Sarah Palin at a Tea Party rally in Iowa
Courtesy Reuters

As proudly patriotic as it is, the Tea Party is not exceptional -- or at least not in the ways it likes to think. The angry conservative group, which accuses U.S. President Barack Obama of betraying the constitution and driving the United States toward “European-style” socialism, epitomizes a libertarian strain of thought and action with deep roots in its country’s past. The same alarm -- that the United States needs protecting from a leviathan state supposedly alien to the cherished values handed down by the Founding Fathers -- has been raised by the Liberty League in the 1930s, by the John Birch Society in the 1950s and 1960s, and by the Christian right from the 1970s to the present. Grassroots activists who embraced that credo propelled Barry Goldwater to the Republican presidential nomination in 1964 and Ronald Reagan into the White House in 1980.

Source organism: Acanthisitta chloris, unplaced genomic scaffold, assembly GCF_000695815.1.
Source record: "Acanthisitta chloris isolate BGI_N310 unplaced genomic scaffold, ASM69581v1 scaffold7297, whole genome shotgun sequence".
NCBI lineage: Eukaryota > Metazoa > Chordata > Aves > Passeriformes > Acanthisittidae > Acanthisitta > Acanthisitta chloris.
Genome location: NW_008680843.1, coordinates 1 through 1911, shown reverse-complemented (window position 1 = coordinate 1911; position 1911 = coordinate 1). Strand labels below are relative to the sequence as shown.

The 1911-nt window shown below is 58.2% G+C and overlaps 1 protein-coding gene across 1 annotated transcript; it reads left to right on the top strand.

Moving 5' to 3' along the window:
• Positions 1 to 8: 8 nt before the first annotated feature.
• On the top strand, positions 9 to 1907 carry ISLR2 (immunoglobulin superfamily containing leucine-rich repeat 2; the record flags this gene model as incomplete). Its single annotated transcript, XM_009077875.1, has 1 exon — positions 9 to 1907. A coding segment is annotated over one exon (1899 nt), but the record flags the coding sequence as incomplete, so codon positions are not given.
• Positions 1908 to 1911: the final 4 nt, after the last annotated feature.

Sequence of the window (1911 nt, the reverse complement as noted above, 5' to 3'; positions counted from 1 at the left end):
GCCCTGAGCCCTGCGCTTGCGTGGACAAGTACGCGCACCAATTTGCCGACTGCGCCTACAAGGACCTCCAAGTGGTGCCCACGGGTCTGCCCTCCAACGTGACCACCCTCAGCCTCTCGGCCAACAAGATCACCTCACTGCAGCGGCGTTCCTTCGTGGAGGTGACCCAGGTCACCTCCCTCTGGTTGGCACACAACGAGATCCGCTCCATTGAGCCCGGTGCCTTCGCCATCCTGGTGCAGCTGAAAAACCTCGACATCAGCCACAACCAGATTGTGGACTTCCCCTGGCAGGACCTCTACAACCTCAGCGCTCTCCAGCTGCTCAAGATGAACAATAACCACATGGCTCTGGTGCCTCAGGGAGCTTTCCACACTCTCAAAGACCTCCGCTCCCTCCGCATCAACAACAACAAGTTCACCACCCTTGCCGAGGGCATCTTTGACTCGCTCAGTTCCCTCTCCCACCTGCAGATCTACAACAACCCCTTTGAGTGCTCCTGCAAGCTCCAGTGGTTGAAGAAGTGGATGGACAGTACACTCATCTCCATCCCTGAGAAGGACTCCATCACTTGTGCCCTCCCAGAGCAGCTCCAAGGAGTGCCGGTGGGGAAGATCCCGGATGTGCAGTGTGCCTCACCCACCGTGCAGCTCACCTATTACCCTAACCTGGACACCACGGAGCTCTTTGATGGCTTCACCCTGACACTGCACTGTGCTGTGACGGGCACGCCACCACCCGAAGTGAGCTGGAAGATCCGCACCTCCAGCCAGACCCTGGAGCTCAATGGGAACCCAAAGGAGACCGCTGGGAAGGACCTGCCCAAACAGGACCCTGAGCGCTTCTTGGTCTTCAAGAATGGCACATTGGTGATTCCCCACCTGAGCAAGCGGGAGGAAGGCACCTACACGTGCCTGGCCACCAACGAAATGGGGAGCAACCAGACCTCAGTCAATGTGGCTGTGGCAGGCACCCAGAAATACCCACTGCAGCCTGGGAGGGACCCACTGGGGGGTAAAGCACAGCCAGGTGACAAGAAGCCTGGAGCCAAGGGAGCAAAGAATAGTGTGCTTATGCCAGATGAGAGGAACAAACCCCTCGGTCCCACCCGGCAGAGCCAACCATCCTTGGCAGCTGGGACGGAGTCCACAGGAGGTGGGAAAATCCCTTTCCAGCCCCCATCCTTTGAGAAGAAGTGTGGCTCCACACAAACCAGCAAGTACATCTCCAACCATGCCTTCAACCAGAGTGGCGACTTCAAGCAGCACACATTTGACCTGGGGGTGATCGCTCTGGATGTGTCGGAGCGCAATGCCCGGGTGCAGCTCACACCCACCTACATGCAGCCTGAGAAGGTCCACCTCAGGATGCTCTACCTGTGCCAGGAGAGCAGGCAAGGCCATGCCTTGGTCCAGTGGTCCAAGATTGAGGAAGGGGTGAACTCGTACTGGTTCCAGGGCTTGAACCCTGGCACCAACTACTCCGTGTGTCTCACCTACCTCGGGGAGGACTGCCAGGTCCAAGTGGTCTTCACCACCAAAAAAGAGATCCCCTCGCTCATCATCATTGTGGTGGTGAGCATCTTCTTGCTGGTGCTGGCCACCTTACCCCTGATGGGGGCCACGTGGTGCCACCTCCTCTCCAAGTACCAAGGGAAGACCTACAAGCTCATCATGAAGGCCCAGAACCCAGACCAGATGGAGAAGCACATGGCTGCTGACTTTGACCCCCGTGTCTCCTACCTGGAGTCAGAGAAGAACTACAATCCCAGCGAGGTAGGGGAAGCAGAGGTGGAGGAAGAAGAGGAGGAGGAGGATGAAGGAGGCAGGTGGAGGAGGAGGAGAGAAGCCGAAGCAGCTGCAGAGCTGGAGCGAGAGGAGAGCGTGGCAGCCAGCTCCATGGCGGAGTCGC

But subtract the colonial-period costumes and

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